Another, even tinier convertible was the Mini Roadster concept, an open-top version of the two-seat, chopped-top Mini Coupe concept that debuted at Frankfurt.
Volkswagen also debuted a concept subcompact car, but one that is much closer to a planned production model. The Up! Lite concept presages a three-door hatchback version of the upcoming Up subcompact which will come to market in 2012, according to the company.
The car will debut in VW’s native Germany with a small internal combustion engine. It may be followed by a U.S. version which could feature battery electric power, depending on the state of the technology and the market for such cars in 2013, according to Ulrich Hackenberg VW’s research and development boss.
The Up! Lite takes its name from its svelte 1,500 pound curb weight, a reduction compared to current models that contributes to the car’s expected 70 mpg in gasoline-powered form. That weight is accomplished through the use of lightweight carbon fiber in the concept car’s roof and wheels. A lower-cost, high-volume manufacturing process could potentially make the roof realistic for production in such models eventually, Hackenberg said.
Ford, meanwhile, showed that it aims to make the road for imported subcompacts a little tougher, with the introduction of the U.S. version of its Fiesta subcompact.
Recognizing that Americans still prefer a little size, even in their small cars, Fisher said the compact Chevrolet Cruze, also making its U.S. debut, was the most significant introduction in L.A.
“The is the highest [sales] volume of anything we’ve seen here. Nothing else is going to sell 200,000 units,” Fisher said.
While Chevrolet has participated in the same segment with the dismal Cavalier and the modest Cobalt, the Cruze represents a much more competitive entry in the segment. “Finally Chevy is taking small cars seriously. They are putting in technology none of the Japanese competitors have,” such as a downsized turbocharged engine and six-speed transmissions, advances that earn the Cruze 40 mpg on the EPA’s highway fuel economy cycle, he said.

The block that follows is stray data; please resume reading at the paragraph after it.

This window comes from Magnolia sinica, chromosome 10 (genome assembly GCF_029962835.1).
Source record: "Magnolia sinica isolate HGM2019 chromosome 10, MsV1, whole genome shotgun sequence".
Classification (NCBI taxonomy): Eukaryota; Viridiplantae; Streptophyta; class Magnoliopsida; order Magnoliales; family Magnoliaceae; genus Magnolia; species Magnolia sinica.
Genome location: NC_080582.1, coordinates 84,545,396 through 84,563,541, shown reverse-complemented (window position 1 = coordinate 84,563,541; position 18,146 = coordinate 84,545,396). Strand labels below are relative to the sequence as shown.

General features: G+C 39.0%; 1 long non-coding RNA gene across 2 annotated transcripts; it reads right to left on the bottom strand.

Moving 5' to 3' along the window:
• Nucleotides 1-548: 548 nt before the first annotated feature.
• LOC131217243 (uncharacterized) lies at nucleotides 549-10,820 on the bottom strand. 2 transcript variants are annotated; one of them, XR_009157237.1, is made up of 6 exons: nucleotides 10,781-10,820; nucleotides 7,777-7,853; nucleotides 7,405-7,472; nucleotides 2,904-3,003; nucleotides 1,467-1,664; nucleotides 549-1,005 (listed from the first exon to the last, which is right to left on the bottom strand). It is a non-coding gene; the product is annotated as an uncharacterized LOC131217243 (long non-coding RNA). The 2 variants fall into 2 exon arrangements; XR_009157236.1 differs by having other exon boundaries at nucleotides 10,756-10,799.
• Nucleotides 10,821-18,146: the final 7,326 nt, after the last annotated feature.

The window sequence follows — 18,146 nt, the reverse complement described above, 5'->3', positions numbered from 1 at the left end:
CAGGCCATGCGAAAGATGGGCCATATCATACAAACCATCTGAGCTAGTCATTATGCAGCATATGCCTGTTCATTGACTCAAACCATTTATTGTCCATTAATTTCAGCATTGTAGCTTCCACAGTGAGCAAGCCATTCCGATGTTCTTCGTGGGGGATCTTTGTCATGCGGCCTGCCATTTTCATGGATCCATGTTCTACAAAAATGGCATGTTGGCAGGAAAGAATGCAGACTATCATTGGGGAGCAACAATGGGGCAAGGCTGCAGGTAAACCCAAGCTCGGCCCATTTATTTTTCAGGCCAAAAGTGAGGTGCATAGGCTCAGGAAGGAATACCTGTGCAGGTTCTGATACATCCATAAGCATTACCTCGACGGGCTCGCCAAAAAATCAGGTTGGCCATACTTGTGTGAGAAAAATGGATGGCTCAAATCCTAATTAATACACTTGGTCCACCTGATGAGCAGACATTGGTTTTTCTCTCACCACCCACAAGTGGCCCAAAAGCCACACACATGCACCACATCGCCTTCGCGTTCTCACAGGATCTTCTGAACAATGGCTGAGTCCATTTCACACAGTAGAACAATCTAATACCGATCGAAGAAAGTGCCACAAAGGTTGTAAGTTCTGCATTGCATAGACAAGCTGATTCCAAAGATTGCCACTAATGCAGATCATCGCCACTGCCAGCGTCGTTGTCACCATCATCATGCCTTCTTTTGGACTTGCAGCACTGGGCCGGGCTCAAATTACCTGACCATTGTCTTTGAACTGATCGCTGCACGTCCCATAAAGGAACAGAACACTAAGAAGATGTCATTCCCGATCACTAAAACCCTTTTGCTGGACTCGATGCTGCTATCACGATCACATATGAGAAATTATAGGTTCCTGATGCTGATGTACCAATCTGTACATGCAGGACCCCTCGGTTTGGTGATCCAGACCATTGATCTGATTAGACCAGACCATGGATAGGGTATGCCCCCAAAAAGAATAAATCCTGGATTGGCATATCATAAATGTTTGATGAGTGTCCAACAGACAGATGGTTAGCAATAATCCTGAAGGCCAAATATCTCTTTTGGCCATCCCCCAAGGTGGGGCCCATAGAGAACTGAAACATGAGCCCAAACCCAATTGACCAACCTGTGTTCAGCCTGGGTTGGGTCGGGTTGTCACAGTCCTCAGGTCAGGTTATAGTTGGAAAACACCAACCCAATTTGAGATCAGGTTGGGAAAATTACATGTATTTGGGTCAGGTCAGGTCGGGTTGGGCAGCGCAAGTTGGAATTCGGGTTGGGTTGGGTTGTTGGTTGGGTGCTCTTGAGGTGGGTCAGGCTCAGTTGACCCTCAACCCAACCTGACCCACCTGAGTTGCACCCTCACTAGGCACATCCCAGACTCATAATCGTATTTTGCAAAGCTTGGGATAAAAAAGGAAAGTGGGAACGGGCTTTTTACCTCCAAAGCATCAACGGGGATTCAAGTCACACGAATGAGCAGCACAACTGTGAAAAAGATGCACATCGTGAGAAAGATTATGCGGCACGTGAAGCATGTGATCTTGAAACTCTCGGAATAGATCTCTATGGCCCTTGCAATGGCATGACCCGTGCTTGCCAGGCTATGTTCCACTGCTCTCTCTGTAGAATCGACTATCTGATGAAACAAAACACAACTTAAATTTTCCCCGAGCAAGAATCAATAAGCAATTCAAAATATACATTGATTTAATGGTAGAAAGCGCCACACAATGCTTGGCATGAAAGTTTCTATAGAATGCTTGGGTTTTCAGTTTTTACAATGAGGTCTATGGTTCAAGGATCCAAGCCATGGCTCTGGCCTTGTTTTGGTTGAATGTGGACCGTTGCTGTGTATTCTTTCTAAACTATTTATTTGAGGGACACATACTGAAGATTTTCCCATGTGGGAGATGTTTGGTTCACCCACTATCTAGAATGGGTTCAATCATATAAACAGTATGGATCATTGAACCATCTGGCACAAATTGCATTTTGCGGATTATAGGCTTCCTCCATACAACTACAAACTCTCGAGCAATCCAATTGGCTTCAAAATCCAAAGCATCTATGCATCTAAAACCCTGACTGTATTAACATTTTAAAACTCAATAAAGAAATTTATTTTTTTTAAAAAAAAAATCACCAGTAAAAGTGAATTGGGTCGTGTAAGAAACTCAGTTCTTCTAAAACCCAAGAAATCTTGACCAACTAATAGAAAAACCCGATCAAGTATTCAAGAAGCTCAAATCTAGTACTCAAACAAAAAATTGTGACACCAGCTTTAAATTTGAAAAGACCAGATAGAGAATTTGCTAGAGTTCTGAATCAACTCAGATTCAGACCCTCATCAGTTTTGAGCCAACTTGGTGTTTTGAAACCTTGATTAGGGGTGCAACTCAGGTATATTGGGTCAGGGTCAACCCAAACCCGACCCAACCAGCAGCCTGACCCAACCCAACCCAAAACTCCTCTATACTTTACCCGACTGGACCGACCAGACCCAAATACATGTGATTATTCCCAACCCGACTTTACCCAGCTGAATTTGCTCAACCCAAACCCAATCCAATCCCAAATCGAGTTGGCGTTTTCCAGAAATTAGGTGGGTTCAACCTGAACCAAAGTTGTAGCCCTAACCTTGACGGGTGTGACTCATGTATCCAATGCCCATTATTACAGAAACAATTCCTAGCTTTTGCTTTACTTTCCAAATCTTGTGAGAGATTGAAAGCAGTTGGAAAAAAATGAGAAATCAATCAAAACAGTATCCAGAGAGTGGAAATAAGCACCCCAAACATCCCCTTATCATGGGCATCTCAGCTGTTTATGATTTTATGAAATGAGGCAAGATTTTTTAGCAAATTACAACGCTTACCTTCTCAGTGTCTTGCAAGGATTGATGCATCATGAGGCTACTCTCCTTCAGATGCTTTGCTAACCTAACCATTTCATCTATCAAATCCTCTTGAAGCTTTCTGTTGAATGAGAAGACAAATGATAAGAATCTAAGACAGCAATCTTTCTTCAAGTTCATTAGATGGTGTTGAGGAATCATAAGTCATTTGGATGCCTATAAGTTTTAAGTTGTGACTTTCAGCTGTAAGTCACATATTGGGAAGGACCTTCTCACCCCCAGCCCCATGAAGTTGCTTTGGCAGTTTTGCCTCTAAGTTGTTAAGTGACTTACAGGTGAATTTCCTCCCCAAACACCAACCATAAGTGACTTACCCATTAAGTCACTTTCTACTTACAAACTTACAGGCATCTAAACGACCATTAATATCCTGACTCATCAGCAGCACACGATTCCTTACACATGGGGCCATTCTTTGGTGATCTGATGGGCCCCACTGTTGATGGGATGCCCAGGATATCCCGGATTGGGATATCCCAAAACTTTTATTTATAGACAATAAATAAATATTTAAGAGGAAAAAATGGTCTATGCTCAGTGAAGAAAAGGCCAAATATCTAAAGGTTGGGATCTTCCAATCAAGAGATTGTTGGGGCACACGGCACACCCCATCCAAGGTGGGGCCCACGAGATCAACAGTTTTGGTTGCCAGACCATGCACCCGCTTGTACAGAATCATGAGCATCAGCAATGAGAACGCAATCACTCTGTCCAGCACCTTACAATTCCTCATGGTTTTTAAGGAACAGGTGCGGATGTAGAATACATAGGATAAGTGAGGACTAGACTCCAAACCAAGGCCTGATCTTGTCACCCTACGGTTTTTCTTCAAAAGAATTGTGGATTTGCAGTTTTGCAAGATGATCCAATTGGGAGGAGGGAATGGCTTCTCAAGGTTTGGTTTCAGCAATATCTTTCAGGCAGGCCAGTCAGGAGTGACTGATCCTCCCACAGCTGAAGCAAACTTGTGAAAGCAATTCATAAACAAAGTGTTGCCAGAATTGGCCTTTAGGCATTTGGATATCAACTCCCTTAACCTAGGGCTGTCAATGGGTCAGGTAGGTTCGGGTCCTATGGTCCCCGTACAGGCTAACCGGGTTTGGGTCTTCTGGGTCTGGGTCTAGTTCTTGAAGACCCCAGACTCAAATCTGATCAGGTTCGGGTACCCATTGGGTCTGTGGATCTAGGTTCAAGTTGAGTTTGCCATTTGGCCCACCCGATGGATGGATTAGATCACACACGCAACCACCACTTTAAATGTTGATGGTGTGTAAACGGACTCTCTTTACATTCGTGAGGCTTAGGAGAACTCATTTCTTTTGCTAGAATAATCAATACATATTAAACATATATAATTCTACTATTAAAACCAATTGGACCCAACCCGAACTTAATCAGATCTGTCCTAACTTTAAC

Covering some of the larger vehicle segments, Hyundai rolled out its next-generation Sonata mid-sized family sedan, which is notable for Hyundai’s decision to eschew a V6 engine option in a bread-and-butter family sedan, and the new Tuscon compact crossover SUV. Corporate sibling Kia showed a mid-sized seven-seat Sorrento crossover SUV and Toyota had the honor of introducing the largest vehicle at the eco-conscious L.A. show with the latest iteration of its Sienna minivan, freshly available with a fuel-sipping four-cylinder engine.
Another traditional V6 engine application is in the domestic near-luxury segment, but Buick revealed its new Regal sedan with a variety of four-cylinder engines.
Mitsubishi refreshed its Lancer compact and Outlander crossover models and revealed an all-new compact crossover that the company announced will bear the catchy moniker, “RVR.”
Though Mitsubishi's new RVR crossover may be as short of vowels as the Los Angeles river is frequently short of water, the L.A. auto show was pleasantly packed with new cars of both style and substance, hinting that spring for the industry may arrive in December this year.